Buyid

Buyid

(bo͞o`yĭd), Shiite Islamic dynasty of N Persian descent that controlled Iraq and Persia from c.945 to 1060; founded by the sons of Buyeh. In the 930s, Buyeh's sons (Ali, Hasan, and Ahmad) seized such cities as Isfahan, Kerman, Rayy, and Baghdad. With the capture of the AbbasidAbbasid
or Abbaside
, Arab family descended from Abbas, the uncle of Muhammad. The Abbasids held the caliphate from 749 to 1258, but they were recognized neither in Spain nor (after 787) W of Egypt.
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 capital, BaghdadBaghdad
or Bagdad
, city (1987 pop. 3,841,268), capital of Iraq, central Iraq, on both banks of the Tigris River. The city's principal economic activity is oil refining.
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, in 945, the Buyids assumed control of the Abassid Empire. Under their dynasty the Sunni caliphs were reduced to administrative figureheads, while Ahmed ruled under the title of amir al-umara, or chief commander. Buyid control peaked during the reign (949–83) of Adud ad-Dawlah, who increased the dynasty's territorial domain, adding OmanOman
, officially Sultanate of Oman, independent sultanate (2005 est. pop. 3,002,000), c.82,000 sq mi (212,380 sq km), SE Arabian peninsula, on the Gulf of Oman and the Arabian Sea.
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, Tabaristan, and Jorjan. He also made himself sole ruler, eliminating the temporal functions of the caliph. Public buildings, hospitals, and Amir's Dam across the Kur River were built during his rule. Discord among later Buyid leaders led to the eventual decline of their power by 1060; they were replaced by other dynasties, who divided Buyid territory. The Seljuks (see TurksTurks,
term applied in its wider meaning to the Turkic-speaking peoples of Turkey, Russia, Central Asia, Xinjiang in China (Chinese Turkistan), Azerbaijan and the Caucasus, Iran, and Afghanistan.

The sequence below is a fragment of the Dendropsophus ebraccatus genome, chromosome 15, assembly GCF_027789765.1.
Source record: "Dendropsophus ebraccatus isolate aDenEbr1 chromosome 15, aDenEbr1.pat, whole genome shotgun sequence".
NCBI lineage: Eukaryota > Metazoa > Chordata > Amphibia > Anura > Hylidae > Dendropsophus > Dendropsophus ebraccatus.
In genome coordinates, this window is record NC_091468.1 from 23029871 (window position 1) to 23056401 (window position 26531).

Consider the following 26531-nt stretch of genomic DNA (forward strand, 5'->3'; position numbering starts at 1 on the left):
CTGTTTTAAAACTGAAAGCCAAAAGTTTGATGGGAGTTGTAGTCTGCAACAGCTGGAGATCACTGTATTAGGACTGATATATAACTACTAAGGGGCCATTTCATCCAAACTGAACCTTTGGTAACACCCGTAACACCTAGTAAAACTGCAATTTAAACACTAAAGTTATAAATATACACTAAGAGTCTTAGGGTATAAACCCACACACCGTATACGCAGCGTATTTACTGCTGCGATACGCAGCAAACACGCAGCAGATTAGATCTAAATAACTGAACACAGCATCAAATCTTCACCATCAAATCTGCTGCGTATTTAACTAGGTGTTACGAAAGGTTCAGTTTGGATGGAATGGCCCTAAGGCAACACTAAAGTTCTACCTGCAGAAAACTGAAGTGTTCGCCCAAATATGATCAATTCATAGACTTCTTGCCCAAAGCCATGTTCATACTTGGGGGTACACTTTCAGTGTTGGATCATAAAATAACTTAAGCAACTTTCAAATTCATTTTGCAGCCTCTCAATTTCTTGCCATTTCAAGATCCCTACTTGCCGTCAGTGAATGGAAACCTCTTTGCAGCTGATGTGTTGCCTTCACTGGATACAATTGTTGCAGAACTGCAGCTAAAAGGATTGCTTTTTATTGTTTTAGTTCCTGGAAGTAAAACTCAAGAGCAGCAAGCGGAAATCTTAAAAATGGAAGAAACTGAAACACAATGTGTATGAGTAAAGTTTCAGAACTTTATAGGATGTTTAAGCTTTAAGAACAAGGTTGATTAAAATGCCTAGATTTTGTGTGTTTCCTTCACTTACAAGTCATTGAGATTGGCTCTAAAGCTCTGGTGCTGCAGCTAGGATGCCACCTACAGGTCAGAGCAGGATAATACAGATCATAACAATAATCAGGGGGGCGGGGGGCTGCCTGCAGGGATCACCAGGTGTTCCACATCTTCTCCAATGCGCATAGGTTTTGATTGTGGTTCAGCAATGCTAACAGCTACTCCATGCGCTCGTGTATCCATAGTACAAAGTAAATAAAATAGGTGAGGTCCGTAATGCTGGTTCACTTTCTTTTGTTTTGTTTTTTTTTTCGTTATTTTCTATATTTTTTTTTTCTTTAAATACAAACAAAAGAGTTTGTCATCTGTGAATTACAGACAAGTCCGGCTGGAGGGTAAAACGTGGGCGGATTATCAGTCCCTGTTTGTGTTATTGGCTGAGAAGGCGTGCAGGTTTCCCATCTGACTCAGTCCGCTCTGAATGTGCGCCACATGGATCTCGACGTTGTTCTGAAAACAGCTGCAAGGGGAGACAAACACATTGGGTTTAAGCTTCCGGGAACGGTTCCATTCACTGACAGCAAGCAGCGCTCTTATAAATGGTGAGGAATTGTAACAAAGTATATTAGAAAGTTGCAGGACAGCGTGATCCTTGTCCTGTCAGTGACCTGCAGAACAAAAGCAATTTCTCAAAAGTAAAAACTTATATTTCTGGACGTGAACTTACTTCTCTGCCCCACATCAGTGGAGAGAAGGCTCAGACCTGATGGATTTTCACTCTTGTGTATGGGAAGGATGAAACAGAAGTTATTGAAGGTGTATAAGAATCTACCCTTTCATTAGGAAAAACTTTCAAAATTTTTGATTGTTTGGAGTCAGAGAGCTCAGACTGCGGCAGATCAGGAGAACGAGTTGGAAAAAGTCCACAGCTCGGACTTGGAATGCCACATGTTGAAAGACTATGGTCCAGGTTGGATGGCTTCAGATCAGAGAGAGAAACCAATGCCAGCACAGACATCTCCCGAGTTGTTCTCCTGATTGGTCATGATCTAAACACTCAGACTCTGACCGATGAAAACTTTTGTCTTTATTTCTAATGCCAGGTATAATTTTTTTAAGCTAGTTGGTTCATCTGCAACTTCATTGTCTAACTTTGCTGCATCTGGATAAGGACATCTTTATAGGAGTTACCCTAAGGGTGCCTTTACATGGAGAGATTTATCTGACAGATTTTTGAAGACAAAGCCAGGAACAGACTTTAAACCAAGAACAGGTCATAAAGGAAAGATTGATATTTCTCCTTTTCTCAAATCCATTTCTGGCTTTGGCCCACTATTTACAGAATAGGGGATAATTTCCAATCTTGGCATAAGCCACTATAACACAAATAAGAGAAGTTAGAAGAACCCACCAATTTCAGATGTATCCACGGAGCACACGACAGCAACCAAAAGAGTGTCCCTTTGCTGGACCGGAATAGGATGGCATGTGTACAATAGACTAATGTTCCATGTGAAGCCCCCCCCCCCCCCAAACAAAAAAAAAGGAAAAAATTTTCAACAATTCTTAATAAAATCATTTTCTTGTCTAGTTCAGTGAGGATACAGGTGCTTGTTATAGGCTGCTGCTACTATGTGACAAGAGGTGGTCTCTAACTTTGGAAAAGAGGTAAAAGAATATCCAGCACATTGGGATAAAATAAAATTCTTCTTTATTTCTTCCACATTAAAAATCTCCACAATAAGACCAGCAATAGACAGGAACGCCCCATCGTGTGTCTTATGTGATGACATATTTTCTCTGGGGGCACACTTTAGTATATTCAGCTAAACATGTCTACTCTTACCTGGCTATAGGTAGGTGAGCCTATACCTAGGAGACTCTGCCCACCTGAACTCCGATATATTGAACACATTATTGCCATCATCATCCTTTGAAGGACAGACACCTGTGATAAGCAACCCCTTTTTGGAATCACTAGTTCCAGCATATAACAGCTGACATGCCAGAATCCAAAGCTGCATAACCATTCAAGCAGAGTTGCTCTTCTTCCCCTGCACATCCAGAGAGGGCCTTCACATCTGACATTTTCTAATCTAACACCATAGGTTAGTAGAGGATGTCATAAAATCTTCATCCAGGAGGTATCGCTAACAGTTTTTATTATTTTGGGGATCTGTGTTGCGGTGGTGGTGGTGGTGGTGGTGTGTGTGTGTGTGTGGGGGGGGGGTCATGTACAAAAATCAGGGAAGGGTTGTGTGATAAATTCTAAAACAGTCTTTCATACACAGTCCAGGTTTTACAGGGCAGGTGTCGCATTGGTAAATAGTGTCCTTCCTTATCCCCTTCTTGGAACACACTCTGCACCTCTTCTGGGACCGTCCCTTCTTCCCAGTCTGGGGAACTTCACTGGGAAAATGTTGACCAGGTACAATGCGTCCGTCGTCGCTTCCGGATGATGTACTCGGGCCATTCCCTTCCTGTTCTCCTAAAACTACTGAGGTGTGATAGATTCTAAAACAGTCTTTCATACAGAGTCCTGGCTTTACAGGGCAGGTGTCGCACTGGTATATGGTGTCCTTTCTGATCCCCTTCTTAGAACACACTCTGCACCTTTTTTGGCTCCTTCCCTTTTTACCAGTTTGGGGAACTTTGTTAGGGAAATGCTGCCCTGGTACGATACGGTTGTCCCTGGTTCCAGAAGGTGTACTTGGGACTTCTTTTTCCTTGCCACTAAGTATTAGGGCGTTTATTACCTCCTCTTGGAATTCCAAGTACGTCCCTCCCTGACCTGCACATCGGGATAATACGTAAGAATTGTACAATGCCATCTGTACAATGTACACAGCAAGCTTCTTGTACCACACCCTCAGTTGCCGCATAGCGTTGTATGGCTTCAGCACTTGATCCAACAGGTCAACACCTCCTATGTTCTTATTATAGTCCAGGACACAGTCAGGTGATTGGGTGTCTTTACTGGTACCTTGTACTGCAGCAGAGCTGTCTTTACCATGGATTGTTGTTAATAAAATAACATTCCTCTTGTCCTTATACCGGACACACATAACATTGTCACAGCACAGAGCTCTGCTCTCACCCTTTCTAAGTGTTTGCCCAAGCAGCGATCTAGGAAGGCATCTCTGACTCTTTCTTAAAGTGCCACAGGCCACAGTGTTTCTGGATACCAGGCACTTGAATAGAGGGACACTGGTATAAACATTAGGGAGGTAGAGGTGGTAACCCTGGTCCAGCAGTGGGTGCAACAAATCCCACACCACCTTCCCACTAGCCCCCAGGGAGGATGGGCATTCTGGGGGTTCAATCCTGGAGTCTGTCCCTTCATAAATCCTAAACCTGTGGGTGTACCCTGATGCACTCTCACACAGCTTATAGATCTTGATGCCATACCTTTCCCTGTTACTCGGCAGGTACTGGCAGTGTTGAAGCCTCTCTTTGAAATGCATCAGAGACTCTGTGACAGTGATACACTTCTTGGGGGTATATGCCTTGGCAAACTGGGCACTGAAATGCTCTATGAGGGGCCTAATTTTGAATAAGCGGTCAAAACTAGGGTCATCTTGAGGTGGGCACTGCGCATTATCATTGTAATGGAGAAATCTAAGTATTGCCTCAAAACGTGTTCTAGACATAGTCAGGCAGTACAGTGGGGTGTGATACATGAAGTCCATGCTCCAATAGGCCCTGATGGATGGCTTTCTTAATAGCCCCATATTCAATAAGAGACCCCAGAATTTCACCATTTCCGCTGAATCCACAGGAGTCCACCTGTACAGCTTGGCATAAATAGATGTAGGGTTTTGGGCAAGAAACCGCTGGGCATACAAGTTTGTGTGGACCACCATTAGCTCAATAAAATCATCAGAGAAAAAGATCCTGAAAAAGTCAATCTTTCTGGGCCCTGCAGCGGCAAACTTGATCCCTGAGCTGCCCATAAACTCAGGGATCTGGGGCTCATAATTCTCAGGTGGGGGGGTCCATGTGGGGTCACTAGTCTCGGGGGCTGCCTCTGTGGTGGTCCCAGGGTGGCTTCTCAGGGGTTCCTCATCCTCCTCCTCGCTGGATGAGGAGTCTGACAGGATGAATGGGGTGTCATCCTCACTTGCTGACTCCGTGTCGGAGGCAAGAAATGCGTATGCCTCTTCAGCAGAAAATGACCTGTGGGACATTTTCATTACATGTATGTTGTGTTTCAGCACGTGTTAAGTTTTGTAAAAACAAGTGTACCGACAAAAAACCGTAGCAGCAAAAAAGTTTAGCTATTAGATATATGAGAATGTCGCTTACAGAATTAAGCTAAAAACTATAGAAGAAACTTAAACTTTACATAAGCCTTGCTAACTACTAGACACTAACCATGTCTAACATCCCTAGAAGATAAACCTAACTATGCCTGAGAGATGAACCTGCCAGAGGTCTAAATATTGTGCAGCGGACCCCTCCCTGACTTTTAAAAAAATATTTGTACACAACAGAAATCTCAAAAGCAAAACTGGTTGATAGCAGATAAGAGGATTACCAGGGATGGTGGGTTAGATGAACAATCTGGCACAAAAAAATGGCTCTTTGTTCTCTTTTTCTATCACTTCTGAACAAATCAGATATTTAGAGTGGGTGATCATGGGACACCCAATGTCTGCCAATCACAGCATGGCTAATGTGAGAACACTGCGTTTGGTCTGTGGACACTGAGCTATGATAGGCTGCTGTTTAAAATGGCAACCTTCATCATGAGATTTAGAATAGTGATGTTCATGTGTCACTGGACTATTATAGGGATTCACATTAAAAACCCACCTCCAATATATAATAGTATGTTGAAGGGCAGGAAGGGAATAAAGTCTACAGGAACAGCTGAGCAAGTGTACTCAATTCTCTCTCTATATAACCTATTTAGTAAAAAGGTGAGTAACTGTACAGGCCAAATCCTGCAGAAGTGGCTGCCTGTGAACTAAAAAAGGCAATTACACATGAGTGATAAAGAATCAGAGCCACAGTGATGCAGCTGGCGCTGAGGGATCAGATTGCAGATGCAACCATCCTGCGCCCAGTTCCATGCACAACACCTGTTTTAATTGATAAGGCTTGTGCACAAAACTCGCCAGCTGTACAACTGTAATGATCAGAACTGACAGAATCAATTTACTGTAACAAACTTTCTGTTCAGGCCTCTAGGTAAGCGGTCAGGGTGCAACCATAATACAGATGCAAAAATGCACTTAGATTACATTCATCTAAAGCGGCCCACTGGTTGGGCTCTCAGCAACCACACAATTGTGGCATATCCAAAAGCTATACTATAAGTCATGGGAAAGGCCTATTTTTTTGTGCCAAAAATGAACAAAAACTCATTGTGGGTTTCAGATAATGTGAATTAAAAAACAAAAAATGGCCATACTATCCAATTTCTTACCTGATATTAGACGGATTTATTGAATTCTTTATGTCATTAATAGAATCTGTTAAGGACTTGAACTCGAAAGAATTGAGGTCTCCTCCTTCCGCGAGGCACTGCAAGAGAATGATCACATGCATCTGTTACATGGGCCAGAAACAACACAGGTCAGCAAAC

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), first under Tughril BegTughril Beg
, 990–1063, founder of the Seljuk Turk dynasty ruling (11th–14th cent.) parts of Anatolia, Iraq, Persia, and Syria. He was early successful in conquests with his brother, who eventually governed Khorasan.
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, ruled most of their territory.
References in periodicals archive ?
58) While Ibrahim's paternal side of the family is more obscure, both father and uncle were physicians for Buyid amirs.
But they were generally not without rivals and, after 945, they were little more than pawns, supported in comfort and, sometimes, splendor on condition that they legitimized the Buyid, Seljuq, or Mamluk thugs who actually ran the show.
Al-Sahib Ibn 'Abbad (b326/938, d 385/995), the famous Buyid vizier, vigorously promoted the teaching of Mu'tazili theology throughout Buyid territories, argues that peaceful relations among the various religious communities could only be achieved by a rational theology.
Its economy flourished during the Dailamites and Buyid eras, as trade vessels sailed between it and China, India and Africa.
The Fars Hoard: A Buyid Hoard From Fars Province, Iran", American Numismatic Society Museum Notes (ANSMN), 21: 161-250.
Kraemer, Humanism in the Renaissance of Islam: The Cultural Revival During the Buyid Age, Leiden: Brill Publishers, 1992.
34) Hilal as-Sabi' (925-994), born into a famous Sabian family, was a high ranking official under the Buyid whose history he was asked to write.
Medieval Islam did flirt with individualism, notably under the Buyid dynasty in Persia (934-1055), which permitted religious freedom and a renaissance in literature and art.
The commonly held notion of the Abbasid caliphs being mere puppets from the Buyid period on is disproven in this study by Hanne (Florida Atlantic U.
Among them were the weaknesses that appeared in the central Abbasid government and administration and the appearance of the Buyid rulers.
945 Baghdad is taken by Muizz Ad-Dawlah, a Buyid chief of the Shiite Daylamite people from the area southwest of the Caspian Sea.
He spent most of his life in Baghdad, where from 945 he enjoyed the patronage of the Buyid emirs.